Animated Myths For The New Millennium

By Juan Antonio Alvarez Reyes
Artist: Hye Rim Lee

The history of animation is already a hundred years old, and we could even say that it is a media that pre-dates cinema, but starts out on its great pathway along side it. If different “machines” and creations were soon able to give movement to drawings and images and end up providing what was called “optical theater”, the discovery of the photogram to photogram projection technique, together with simple tricks using the film and recording and projection devices, made emergence easier for a great evolution of a media and of a genre that has always had one foot anchored in the cinematic and entertainment industry and the other in artistic and avant-garde productions. Even though we traditionally associate animation with Walt Disney and his empire (although Japanese Anime is also present) animation has a vast history that has been linked to the artistic and visual avant-garde, making up perhaps one of the last media to be explored on the path to assimilation that modern art and museums have started out on decades ago, firstly with photography and then with cinema.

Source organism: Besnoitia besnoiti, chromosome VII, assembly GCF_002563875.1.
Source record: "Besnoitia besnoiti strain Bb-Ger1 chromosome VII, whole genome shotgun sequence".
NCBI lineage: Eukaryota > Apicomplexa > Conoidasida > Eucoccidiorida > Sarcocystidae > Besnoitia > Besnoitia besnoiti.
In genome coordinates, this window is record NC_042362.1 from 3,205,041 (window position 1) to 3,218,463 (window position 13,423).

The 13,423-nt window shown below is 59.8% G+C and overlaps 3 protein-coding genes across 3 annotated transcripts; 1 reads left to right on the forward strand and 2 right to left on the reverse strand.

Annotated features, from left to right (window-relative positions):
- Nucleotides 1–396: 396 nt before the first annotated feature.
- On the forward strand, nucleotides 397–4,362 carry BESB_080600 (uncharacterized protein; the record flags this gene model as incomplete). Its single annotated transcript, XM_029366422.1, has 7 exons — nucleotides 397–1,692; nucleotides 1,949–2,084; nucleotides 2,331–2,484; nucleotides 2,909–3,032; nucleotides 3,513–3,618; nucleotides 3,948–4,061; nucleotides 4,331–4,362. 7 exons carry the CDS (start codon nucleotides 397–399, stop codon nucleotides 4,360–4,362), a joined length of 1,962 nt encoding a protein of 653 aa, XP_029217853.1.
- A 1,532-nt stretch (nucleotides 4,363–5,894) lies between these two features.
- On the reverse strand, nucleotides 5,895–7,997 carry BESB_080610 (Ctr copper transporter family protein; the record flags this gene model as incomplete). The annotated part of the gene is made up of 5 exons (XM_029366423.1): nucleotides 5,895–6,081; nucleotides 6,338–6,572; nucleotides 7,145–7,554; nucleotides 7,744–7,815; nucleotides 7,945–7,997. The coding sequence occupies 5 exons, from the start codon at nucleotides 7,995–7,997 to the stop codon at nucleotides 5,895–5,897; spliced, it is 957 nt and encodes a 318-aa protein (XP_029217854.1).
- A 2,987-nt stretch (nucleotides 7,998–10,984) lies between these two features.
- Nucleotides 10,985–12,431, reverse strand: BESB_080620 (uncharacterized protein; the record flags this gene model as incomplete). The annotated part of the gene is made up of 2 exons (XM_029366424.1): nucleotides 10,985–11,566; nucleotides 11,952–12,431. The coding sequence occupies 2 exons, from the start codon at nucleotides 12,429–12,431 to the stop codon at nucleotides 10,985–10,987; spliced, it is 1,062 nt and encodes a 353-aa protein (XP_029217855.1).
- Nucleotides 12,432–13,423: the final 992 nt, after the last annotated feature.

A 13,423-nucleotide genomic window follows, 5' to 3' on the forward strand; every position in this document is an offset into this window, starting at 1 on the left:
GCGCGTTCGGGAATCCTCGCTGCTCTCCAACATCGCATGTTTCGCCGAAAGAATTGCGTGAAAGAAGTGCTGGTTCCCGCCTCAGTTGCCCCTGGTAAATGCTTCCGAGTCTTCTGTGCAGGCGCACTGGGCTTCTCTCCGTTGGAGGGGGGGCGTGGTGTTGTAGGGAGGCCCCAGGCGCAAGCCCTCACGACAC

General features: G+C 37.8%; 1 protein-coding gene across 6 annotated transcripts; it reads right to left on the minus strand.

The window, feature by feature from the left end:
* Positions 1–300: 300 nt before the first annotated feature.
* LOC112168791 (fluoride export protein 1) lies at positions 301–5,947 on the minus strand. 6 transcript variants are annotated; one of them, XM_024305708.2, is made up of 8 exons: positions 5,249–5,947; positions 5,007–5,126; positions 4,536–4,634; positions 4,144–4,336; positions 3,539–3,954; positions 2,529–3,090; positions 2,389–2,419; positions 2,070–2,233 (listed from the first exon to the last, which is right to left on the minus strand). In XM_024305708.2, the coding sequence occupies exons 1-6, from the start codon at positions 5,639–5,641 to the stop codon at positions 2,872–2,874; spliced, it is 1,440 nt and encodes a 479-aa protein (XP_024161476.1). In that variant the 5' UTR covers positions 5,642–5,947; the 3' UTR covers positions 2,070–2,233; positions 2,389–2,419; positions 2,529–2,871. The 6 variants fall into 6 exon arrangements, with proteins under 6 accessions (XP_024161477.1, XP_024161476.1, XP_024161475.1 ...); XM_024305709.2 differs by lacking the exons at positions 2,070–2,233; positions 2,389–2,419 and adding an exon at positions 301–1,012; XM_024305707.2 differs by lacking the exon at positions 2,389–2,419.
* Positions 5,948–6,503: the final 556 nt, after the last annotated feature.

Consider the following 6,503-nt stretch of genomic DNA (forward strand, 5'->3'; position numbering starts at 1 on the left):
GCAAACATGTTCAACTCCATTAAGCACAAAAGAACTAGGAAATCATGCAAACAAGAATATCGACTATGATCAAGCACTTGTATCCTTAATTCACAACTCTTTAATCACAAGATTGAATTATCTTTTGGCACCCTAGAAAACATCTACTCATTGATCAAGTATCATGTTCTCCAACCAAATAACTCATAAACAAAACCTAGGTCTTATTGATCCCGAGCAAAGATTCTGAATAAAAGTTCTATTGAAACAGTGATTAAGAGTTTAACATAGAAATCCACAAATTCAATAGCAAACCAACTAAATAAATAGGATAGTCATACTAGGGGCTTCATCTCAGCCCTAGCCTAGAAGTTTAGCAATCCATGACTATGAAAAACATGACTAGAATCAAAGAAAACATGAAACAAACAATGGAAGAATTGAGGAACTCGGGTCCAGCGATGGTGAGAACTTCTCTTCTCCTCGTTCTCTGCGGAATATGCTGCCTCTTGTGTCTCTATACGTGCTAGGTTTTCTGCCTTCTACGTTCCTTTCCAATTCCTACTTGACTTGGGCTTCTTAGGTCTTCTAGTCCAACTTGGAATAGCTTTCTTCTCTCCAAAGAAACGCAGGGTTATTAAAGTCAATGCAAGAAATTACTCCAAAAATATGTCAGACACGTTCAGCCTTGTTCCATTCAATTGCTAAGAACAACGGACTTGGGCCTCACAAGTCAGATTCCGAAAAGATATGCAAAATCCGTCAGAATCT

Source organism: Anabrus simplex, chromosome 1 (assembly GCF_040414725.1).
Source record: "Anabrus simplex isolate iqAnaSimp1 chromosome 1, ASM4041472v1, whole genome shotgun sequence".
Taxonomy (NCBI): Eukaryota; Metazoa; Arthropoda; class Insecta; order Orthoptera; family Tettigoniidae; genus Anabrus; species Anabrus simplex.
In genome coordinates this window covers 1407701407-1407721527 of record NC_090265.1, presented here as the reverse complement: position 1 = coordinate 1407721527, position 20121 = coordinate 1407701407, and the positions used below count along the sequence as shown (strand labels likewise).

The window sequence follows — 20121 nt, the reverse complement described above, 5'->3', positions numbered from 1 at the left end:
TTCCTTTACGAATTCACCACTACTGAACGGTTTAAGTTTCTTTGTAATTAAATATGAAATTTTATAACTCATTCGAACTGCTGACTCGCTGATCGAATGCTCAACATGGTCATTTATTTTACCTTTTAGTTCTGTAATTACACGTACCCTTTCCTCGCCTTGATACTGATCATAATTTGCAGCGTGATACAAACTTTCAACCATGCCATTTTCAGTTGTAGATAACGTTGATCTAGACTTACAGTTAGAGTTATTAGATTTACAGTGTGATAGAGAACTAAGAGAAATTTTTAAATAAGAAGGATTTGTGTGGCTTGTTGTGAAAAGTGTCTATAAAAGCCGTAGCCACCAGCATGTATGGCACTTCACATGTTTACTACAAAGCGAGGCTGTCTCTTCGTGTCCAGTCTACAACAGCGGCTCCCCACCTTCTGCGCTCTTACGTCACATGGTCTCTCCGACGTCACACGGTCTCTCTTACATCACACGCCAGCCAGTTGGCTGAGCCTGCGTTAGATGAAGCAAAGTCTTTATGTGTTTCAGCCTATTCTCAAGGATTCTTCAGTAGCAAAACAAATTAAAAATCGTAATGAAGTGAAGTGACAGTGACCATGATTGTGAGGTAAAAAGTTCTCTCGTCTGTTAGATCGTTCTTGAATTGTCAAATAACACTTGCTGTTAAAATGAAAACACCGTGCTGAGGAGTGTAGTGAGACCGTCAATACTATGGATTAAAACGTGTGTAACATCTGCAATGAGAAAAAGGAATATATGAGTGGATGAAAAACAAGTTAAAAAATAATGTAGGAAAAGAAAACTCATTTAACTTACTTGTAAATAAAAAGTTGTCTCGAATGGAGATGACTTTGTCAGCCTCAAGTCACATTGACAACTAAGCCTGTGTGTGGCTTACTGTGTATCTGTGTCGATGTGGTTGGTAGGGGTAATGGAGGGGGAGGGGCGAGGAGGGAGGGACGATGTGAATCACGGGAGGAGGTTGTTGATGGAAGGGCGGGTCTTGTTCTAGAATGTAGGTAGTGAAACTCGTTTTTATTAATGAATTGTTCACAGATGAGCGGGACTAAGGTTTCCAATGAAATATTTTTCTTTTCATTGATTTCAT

In a world dominated by visual culture development of specific computer programs has made expansion and use of this media extremely easy for a number of artists who, raised in the entertainment industry (based firstly on animation) and then educated with videogames, use the tools currently available for narrating today’s stories. Animation brings reality down a few notches, even though it doesn’t eliminate it totally, which then opens the door to fiction, in each and every one of its variants. Animation has also recently expanded into new territories. Therefore it should not be unexpected that it has also come into the artistic scene. This is due to several things: The first one has to do with the history of animation, spread over more than one hundred years, and its approximations to avant-garde art and experimental cinema during different periods of the twentieth century. During different times of the twentieth century and in different places in the World there have been important animators who have had a clear-cut experimental and avant-garde vocation. Therefore there is a historic tradition that has marked this close relationship between visual arts and animation. On the other hand is the tight link with cinema and, above all, with some of the innovative experiences born in this field. So then it is not rare, at a time such as ours, in which screens (public cinema) would take over today’s museums and art centers, the media that has our attention also occupies an important part of them. During the last decade, together with cinema, an authentic boom of an old media has occurred due to the fact that it is closely and intimately related: drawing has been profusely used, exhibited and reclaimed. So, how do we combine them? How do we bring video-cinema and drawing together? Well, the answer seems logical and simple: by using “animated drawing”.